Logo of Phnom Penh Post newspaper Phnom Penh Post - Germany electronics fair dreamland for ‘sleep tech’

Germany electronics fair dreamland for ‘sleep tech’

Content image - Phnom Penh Post
A woman tries the Philips SmartSleep wearable sleep improvement system during CES 2018 early this year. Ethan Miller/Getty Images/AFP

Germany electronics fair dreamland for ‘sleep tech’

As people in developed nations increasingly obsess over the quality of their 40 winks, technology companies are cashing in with so-called “sleep tech” – gadgets to stop wearers snoring or collect data on their sleep cycles.

At Berlin’s IFA – Europe’s largest annual electronics trade fair – a major trend towards sleep advice is readily visible among the stands.

Most wearable devices like smartwatches or fitness tracking bracelets now include a mode that will track their owner’s sleep cycles and wake them at the optimal moment.

Long-suffering partners of snorers can seek relief from technology, too, with earbuds from startup QuietOn – founded by two former Nokia engineers – generating white noise to drown out unwelcome nasal outbursts.

Other firms bet on the right lighting to smooth the path into wakefulness, adding bright white lamps to alarm clocks so that even in the dark winter months, users are gently coaxed awake rather than bombarded with harsh sounds.

Dutch firm Philips has gone still further with a soft headband called SmartSleep, which includes a white noise generator that aims to deepen sleep.

Sensors placed around the wearer’s skull connect to a smartphone app that evaluates data and offers advice on how to improve sleep cycles.

Also on offer from Philips: DreamWear oxygen masks, decidedly more medical-looking devices designed for sleep apnea sufferers.

But with increasing numbers of patients taking a closer interest in their unconscious hours, doctors can be sceptical about the health or wellbeing benefits many of the devices and apps claim.

Professionals have even coined a new word, “orthosomnia”, to describe the condition of being obsessed with the quality of one’s sleep – patterned after “orthorexia”, an obsession with eating foods one considers healthy.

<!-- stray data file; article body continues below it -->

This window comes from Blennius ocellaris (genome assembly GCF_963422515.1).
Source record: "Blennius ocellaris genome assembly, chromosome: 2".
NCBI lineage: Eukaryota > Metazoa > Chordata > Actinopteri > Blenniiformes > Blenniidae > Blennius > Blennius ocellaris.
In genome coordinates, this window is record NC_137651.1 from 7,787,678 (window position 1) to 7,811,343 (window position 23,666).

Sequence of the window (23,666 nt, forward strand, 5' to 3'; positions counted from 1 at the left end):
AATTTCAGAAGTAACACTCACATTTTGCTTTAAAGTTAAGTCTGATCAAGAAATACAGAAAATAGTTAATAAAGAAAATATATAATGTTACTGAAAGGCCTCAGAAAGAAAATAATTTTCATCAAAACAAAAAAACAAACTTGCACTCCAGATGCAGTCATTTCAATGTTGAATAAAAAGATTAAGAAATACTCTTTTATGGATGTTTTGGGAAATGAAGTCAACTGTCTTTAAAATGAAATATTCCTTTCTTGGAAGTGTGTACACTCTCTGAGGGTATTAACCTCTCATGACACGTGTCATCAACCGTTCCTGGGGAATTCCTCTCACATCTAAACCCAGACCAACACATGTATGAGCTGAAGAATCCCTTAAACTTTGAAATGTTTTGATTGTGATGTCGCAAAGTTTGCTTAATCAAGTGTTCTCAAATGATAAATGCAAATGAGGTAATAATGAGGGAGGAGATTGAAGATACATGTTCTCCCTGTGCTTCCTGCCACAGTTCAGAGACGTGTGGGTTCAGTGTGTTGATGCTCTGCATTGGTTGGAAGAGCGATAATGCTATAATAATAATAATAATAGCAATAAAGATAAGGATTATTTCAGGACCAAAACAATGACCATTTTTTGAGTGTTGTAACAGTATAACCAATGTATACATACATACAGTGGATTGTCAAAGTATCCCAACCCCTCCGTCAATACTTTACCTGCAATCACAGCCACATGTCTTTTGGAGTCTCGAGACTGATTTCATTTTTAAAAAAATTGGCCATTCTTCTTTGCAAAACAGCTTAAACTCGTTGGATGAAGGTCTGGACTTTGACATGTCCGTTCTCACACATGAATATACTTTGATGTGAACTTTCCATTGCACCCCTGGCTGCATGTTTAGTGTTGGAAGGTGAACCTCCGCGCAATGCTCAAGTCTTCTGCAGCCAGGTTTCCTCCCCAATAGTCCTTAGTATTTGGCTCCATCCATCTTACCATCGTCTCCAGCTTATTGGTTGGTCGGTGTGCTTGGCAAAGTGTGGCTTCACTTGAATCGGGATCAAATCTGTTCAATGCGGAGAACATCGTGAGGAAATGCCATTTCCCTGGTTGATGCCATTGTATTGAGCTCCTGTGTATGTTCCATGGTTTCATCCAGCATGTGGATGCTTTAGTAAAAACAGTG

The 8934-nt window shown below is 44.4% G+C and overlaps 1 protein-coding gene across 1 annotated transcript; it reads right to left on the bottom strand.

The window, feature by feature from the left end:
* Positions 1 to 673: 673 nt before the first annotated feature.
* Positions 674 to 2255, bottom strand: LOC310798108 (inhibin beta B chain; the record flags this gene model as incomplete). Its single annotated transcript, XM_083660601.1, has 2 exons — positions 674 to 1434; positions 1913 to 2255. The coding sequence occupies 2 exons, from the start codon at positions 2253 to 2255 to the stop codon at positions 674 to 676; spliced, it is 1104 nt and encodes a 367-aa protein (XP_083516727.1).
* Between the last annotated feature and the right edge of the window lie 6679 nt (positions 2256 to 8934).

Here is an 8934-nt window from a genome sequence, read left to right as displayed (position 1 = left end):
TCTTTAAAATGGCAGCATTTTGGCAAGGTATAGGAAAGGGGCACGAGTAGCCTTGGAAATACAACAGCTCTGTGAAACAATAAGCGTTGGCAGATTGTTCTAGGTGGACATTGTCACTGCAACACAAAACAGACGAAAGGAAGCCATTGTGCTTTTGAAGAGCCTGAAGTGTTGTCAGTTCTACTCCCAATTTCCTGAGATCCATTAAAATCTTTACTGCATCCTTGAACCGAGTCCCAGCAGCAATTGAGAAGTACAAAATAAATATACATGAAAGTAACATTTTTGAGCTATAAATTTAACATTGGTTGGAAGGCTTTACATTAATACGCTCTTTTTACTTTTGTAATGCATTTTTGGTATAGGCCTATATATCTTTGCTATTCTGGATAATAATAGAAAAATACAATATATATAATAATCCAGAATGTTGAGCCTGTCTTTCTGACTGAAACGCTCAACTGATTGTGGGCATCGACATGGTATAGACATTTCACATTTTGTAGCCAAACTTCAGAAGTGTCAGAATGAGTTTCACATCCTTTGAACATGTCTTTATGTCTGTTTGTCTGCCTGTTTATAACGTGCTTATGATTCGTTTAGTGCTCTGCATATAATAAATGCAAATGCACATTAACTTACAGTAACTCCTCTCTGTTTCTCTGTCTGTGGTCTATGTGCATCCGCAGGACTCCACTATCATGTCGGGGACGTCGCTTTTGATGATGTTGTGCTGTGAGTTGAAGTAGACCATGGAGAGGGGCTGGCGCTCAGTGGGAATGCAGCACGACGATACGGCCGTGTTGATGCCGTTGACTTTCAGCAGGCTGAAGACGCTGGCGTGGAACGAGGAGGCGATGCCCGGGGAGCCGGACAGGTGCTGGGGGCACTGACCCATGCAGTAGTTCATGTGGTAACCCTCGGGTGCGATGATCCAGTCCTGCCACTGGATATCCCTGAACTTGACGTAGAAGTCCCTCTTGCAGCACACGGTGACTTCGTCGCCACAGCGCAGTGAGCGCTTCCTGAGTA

MOST VIEWED

  • Phnom Penh placed in two-week lockdown

    The government has decided to place Phnom Penh in lockdown for two weeks, effective April 14 midnight through April 28, as Cambodia continues to grapple with the ongoing community outbreak of Covid-19, which has seen no sign of subsiding. According to a directive signed by Prime Minister

  • Cambodia on the verge of national tragedy, WHO warns

    The World Health Organisation (WHO) in Cambodia warned that the country had reached another critical point amid a sudden, huge surge in community transmission cases and deaths. “We stand on the brink of a national tragedy because of Covid-19. Despite our best efforts, we are

  • Hun Sen: Stay where you are, or else

    Prime Minister Hun Sen warned that the two-week lockdown of Phnom Penh and adjacent Kandal provincial town Takmao could be extended if people are not cooperative by staying home. “Now let me make this clear: stay in your home, village, and district and remain where

  • Businesses in capital told to get travel permit amid lockdown through One Window Service

    The Phnom Penh Municipal Administration has issued guidelines on how to get travel permission for priority groups during the lockdown of Phnom Penh, directing private institutions to apply through the municipality's One Window Service and limit their staff to a mere two per cent. In

  • Vaccination open to foreigners in Cambodia

    The Ministry of Health on April 8 issued an announcement on Covid-19 vaccination for foreigners residing and working in Cambodia, directing the Ministry of Labour and Vocational Training and local authorities to register them. Health minister Mam Bun Heng, who is also head of the inter-ministerial

  • Ministry names types of business permitted amid lockdown

    The Ministry of Labour and Vocational Training singled out 11 types of business that are permitted to operate during the lockdown of Phnom Penh and Takmao town, which run through April 28. Those include (1) food-processing enterprises and slaughterhouses; (2) providers of public services such as firefighting, utility and